In Reassembling the Social Latour draws a distinction between sociologists of the social and sociologists of association. In Latour’s framework, sociologists of the social treat the social as what explains, thereby treating it as some sort of entity that is already there, exerting formative forces of its own on other entities. By contrast, sociologists of association treat society as what must be explained, refusing to treat it as something that is already there.
One of Latour’s critiques of Marx is that he is a sociologist of the social insofar as he treats entities like class as agents in history. Over at Aberrant Monism Jeffrey Bell nicely articulates this critique. Bell writes:
I think it is correct to say one is not a Marxist if by that one means that Latour is not a Marxist. Latour is explicit on this point in his recent book, The Science of Passionate Interests, where he wonders how the 20th century might have unfolded had Tarde’s approach to understanding capitalism been more influential than Marx’s. Latour’s critique of Marx is much the same as his critique of Durkheim (you could substitute Durkheim for Marx in the previous sentence). Rather than presuppose the existence of class and society, Tarde examines the myriad ways in which society is composed. Latour follows a similar approach, of course, and in an essay he wrote with Shirley Strum, ‘redefining the social,’ he explicitly claims that society is not a given but needs to be composed, and composed by way of things – i.e., our human/nonhuman interactions.
Between Bell’s comments here and the discussion of Marx over at Bogost’s blog, I find myself very perplexed as to how Marx is being read. With respect to Bell’s criticism, it’s difficult for me to see how any careful reading of Capital can portray Marx as a sociologist of the social. In Capital Marx does not appeal to either the social or class as an explanatory force. Indeed, class only appears very late in Capital. Rather, it seems to me that Marx practices an exemplary form of actor-network analysis throughout both Capital and Grundrisse. Marx seeks to explain society in the manner of a sociologist of associations rather than appeal to society to explain the world around us. The actants that Marx appeals to in this story are wage-labor, the money form, factories, trade routes, the availability of resources, various technologies, etc. Here class does not serve an explanatory function, but rather is an emergent effect of how wage labor functions. Class is something that comes into being through a variety of different processes.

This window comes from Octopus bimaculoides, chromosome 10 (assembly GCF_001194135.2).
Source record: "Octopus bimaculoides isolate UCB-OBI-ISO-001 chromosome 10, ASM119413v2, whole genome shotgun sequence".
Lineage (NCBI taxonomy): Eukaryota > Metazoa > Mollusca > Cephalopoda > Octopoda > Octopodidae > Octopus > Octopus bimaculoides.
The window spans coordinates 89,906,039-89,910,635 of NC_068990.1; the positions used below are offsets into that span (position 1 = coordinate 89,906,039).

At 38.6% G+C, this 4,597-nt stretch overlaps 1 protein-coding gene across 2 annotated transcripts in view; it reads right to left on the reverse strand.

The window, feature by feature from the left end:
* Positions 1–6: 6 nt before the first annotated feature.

In this respect, we can think of wage-labor in much the same way that DeLanda– who is bafflingly ferocious in his critiques of Marx –thinks about how seashells of fairly consistent shapes and sizes come to be distributed on a beach. Here the average power of the waves and the extent that water comes up on the beach distribute sea-shells of particular shapes and sizes along a narrow band on the beach. Likewise with wage labor and capital. And where the pursuit of capital goes largely unregulated, we witness, over time, a massive disparity in wealth where the lion share of wealth comes to be concentrated in the hands of a few. In other words, we get the formation or emergence of class. When class comes into being, certain additional consequences follow. If the machine of capital is to continue running, not only is it necessary for goods to be produced, but it is also necessary for goods to be consumed so that the production of additional capital can take place. How can that occur, however, when such a system is prone to depressions and recessions that limit the amount of available money for consumers? And so on.